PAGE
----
- The Review Board will consist of five to seven members, of whom at least one is a friar of St. John the Baptist Province, with the majority not being friars. The Review Board would ideally include people with the following backgrounds: Canon Law professionals, social science and mental health professionals, law enforcement and legal professionals, religious women or men, lay persons (preferably parents), and a survivor of childhood sexual abuse. The Province is privileged to have long serving and highly qualified review board members. When useful materials become available, they are shared with the members for their continuing education. At times, board members who have recent, pertinent information from their field of expertise, e.g,. judicial decisions, civil law, canon law, or psychological studies, will share that information with the entire board. The board is also made aware of Praesidium materials and workshops of interest should they desire to participate.
- A member of the Review Board will ordinarily serve for three years or until a successor is appointed. Members may be reappointed. The Provincial Minister and the Council appoint the members and designate the Chairperson. A Member of the Review Board may be removed by the Provincial Minister in consultation with the Chairperson and the Council. This would happen by a letter from the Provincial Minister indicating the reasons for removal. It is preferable that the Review Board have no more than two new members in one year; so terms should be staggered where possible to provide continuity. Vacancies caused by departure of Review Board Members shall be filled by appointment of the Provincial Minister in consultation with the Council. Normally the Chairperson will be the contact for the Provincial Minister.
- The Chairperson calls meetings of the Review Board and maintains frequent communication with the Provincial Minister. The Review Board may meet with or without the Provincial Minister or his delegate as needed and determined by the Chairperson.
- The Review Board will meet at least once a year and will usually schedule four meeting dates that are available as may be needed. When a new accusation is received, the Provincial contacts the Chair of the Review Board immediately. Together, they decide whether a meeting of the Review Board should be scheduled as soon as possible or whether the incident does not involve a current situation and can wait for Review Board input at the next scheduled meeting. When called together by the Chairperson, the members of the Review Board will meet as soon as possible and as often as necessary. In an emergency, telephone conferencing may be used.
- Reports will be given to the Review Board without naming the accuser or the accused friar, unless the names are already public record.
- The Provincial Minister or his Special Delegate may present information in oral or written format for the consideration of the Review Board after which the Review Board members may ask for clarification or additional information.
- The Review Board will approve revisions to these policies in consultation with the Provincial Minister. The final decision regarding these policies shall be made by the Provincial Minister and the Provincial Council.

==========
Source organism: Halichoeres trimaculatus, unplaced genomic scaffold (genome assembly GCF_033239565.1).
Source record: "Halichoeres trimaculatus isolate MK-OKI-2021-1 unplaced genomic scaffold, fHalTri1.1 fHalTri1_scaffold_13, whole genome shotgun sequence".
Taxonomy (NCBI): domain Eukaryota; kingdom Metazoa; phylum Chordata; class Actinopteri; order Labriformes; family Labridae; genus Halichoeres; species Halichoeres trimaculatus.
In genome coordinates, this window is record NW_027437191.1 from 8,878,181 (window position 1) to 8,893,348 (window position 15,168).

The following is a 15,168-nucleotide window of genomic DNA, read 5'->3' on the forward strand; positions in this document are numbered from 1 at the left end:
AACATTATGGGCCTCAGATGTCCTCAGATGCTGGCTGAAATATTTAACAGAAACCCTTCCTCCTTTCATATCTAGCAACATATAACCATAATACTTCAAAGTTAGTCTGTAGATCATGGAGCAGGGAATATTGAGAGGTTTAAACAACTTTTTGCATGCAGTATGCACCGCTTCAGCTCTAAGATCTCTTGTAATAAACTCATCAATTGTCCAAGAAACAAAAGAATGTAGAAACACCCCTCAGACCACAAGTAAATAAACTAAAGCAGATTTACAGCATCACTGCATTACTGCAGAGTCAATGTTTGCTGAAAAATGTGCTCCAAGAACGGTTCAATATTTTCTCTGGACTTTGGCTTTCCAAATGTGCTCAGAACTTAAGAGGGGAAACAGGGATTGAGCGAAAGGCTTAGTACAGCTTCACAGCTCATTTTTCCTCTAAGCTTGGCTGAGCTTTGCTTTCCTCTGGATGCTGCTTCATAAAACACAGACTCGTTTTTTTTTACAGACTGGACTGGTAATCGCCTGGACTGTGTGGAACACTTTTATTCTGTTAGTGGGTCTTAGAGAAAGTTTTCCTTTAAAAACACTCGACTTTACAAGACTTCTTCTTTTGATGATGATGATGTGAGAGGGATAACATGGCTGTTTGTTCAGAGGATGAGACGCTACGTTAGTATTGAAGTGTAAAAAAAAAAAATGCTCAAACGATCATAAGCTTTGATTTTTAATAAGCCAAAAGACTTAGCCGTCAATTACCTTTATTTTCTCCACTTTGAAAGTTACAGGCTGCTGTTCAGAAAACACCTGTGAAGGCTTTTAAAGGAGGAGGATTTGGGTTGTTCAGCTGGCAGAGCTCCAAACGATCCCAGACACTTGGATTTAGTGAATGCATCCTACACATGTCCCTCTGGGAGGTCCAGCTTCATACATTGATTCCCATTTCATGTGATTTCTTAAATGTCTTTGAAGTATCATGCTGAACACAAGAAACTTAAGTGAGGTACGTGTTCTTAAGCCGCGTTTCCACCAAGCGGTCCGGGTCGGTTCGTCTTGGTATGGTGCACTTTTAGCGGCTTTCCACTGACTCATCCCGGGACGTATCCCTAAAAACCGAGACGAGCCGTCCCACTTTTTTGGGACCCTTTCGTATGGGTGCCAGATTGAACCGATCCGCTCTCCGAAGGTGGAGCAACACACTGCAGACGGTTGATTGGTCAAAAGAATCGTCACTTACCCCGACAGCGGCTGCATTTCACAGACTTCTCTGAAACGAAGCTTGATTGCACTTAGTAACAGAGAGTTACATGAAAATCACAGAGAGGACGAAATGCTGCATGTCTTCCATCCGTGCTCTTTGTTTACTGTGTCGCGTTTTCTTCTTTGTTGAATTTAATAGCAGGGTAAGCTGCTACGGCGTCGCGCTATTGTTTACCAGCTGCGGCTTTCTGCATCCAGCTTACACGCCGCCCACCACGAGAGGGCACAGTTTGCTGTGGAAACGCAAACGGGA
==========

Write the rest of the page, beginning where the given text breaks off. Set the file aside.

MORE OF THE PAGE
- The Review Board will have access to legal and canonical counsel for its deliberations if such is specifically requested.
- The Special Delegate or the Provincial Minister will fully inform members about how an investigation was handled and the reporting that was done. The Provincial Minister or his delegate will also inform the Chairperson about any situations that are likely to receive coverage in the media so that the Review Board members may be informed before that happens even if they do not need to meet to offer advice about the situation.
- The Review Board may recommend steps to address the needs of the accuser, the accuser’s family, the friar who has been accused, the Province and the community of friars. The Review Board may advise the Provincial Minister on steps to be followed when it is determined that an allegation does not have the “semblance of truth” or is not substantiated.
- The Review Board shall maintain complete confidentiality in all matters which are covered by these policies.
- Information may be shared only with the Provincial Minister or his appointed delegate(s) and disclosed only at the discretion of the Provincial Minister. Individual opinions of any Review Board members shall not be disclosed nor recorded. The Review Board shall firmly protect the confidentiality of any information shared with the members. If there is a need to share confidential psychological or medical records, the Provincial Minister must obtain a properly signed release from the person whose record it is beforehand.
- A written report of advice may be given to the Provincial Minister from the Chairperson expressing the majority opinion of the Review Board when a situation demanding such a report arises and if the Provincial Minister requests it. The Chairperson may also choose to detail minority opinions as seems appropriate. Such reports will be retained in the files of and at the discretion of the Provincial Minister, not by the designated Chairperson or any member of the Review Board. The Review Board members will keep statements such as this policy for reference, but will not keep any material that may be distributed at a particular meeting about a specific allegation of abuse.